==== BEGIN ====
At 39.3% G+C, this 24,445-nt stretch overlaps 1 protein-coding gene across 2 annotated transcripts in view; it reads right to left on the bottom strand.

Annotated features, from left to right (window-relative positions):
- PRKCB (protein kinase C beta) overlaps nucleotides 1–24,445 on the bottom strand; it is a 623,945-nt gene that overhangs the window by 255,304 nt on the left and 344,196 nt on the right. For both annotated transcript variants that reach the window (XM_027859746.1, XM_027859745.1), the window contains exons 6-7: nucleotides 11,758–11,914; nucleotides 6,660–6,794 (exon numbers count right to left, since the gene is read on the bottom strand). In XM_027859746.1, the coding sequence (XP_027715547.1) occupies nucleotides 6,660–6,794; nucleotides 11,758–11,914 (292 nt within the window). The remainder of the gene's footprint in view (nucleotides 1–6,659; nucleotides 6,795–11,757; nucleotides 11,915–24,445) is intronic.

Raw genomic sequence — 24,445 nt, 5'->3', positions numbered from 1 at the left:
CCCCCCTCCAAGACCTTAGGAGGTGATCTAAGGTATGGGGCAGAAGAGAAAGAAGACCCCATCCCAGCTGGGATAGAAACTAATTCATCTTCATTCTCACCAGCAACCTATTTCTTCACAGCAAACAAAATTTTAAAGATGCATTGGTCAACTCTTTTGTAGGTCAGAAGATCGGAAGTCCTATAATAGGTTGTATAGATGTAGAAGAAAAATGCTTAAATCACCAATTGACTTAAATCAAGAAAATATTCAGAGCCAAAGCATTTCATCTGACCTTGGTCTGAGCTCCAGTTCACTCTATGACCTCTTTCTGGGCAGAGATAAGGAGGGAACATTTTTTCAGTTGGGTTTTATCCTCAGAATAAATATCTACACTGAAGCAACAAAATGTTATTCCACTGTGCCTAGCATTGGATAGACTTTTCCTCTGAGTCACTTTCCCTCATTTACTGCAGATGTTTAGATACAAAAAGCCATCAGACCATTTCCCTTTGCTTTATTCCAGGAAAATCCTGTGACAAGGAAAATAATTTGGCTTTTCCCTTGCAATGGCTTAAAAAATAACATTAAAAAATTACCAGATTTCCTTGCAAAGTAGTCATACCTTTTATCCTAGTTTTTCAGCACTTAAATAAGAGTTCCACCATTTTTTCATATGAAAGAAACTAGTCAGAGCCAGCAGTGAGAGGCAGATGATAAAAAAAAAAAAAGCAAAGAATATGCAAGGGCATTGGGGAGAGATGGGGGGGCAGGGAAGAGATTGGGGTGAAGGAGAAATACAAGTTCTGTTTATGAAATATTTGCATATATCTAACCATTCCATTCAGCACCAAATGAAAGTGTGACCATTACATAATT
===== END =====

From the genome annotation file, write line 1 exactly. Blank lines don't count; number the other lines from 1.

At 39.3% G+C, this 24,445-nt stretch overlaps 1 protein-coding gene across 2 annotated transcripts in view; it reads right to left on the bottom strand.